Through The Esses - James Hunt - The Name You Will Come To Know Again
Page: 1 Links
© Andrew S. Hartwell

He has a famous name, and he possesses all the ambition needed to put that name back on the lips of racing fans. But this isn't the same person that we are talking about. That is, his name is James Hunt but he isn't THE James Hunt.

"I get that all the time", said James Hunt, a 25 year old man with an eye on getting his famous name to appear on the entry lists of top level sportscar racing events. "The famous James Hunt did have a great name in motorsports", Hunt continued, "and he also had quite a reputation as a partier. I've tried to emulate his driving skill but not his playboy habits!"

For those too young to remember the first James Hunt, he was the 1976 Formula One Champion with McLaren. He started in F1- and raced for several seasons - with Lord Hesketh's team, an effort that presented itself with great emphasis placed on having fun. Hunt later went on to become a racing commentator. He passed away in 1993 after a heart attack, leaving behind a legacy of good cheer and playfulness that endeared him to many a racing fan.

The James Hunt we caught up with recently seems determined to make his own mark in the world of sportscar racing. He is currently driving for APR Motorsports in the KONI Challenge Series. His first professional race came at the opening round of the 2008 KONI season at Daytona where he co-drive a Chevy Cobalt to a 22nd place finish despite a faulty clutch.

Unlike many young future stars of racing today, Hunt did not spend his formative years pedaling a kart. He spent it pedaling a bike downhill at breakneck speeds. But it would be in a unique situation that found him driving a shifter kart that Hunt would come to the attention of the people behind the SPEED channel. That recognition put him on the path to a career in racing.

We began our conversation with the next James Hunt by asking about his family and his roots in racing.

"I have two older brothers and a little sister. We span from 39 down to 12, with me somewhere in the middle at age 25. My dad had a 1947 MGTC that he ran in vintage races for fun. I grew up watching him run that, and my brother, Will Fox, used to run a Datsun 510 in SCCA. I was always the little guy running around in the paddock watching it all happen. I used to think it was all so cool.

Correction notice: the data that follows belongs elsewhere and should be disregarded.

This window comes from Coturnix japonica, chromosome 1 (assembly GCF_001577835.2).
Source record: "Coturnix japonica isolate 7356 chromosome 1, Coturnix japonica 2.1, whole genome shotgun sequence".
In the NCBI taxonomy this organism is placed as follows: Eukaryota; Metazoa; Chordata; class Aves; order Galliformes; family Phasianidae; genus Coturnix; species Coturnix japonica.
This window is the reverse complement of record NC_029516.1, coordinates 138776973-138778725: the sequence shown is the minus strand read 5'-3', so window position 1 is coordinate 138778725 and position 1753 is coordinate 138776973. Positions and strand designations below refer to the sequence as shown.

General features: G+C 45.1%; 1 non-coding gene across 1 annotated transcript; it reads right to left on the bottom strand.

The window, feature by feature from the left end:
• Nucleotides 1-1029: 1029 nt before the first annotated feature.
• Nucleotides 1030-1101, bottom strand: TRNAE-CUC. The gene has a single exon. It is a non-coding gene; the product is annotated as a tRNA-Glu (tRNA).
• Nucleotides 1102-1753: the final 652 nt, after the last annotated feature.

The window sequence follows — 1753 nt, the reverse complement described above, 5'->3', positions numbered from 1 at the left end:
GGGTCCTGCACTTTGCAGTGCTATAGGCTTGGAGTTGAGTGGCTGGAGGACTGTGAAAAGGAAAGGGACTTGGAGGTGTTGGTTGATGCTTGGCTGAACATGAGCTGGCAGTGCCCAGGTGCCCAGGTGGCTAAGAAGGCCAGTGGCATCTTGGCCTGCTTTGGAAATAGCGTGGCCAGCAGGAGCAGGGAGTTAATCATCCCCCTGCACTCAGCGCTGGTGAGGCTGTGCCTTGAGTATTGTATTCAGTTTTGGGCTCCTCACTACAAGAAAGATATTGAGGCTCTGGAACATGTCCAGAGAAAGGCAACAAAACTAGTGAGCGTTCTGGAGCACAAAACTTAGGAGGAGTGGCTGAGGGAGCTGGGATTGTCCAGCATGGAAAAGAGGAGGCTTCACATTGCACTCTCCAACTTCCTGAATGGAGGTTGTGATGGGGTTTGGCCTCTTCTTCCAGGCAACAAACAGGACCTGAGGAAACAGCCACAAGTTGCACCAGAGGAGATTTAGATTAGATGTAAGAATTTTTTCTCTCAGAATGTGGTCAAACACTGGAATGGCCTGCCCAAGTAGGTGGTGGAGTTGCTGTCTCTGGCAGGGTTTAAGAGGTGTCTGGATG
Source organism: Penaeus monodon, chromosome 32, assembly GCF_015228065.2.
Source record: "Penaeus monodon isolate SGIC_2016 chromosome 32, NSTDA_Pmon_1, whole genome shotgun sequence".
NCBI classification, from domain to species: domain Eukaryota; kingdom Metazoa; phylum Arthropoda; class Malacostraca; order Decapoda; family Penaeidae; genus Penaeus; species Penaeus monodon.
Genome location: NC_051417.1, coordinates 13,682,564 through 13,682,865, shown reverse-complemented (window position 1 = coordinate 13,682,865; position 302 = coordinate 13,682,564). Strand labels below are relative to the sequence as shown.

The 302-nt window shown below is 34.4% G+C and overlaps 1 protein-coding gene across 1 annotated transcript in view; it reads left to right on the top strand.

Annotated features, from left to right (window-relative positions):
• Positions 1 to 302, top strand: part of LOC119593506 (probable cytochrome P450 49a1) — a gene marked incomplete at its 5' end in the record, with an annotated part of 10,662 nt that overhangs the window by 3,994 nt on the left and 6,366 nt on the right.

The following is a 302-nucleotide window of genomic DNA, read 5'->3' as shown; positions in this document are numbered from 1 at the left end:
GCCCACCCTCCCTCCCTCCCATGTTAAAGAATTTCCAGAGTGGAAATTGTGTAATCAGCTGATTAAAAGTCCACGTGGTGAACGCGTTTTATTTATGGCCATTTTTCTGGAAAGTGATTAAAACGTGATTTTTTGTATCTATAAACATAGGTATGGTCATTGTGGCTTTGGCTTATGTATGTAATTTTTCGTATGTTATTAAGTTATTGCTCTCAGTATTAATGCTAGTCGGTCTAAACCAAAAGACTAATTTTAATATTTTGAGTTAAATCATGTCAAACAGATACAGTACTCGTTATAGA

"At 14, I started racing downhill mountain bikes on the national circuit with the National Off Road Biking Association (NORBA). Riders would take a ski lift to the top of a mountain with our bikes hanging off the back of the chair lift. Then we would go hammering down some of the most treacherous terrain you can imagine. Picture rock gardens with massive boulders and five foot drops while traveling at speeds of 50 - 60 miles per hour. From top to bottom the run could take upwards of 4 minutes. We went down the mountain in intervals, just as they do in rally racing. It was very fast, exciting and at times brutally painful if you crashed.

"I was the '14 and under' National Champion, and the '16 and under' National Champion in NORBA. When I turned 16 I got my driver's license and I soon learned cars were much faster than bikes!

"Of course, I quickly hit the stone wall so many of us who want to go racing will hit. Racing cars is exponentially more expensive than racing bicycles. I started saving every penny because I don't have wealthy parents who can write a check for $150,000 to $200,000 so their son can go racing. I'm doing it all on my own as a one man army. I do my own PR, sales, marketing, everything I need to do to forge a career in racing. To help with all this I started my own company, James Hunt Racing, LLC."

The road to success in racing is often replete with detours and obstacles, and you can never take the trip completely alone. Some form of support is always needed. The lucky ones have the money to pave their way. But the best ones tend to be those with someone squarely in their corner helping them learn how to<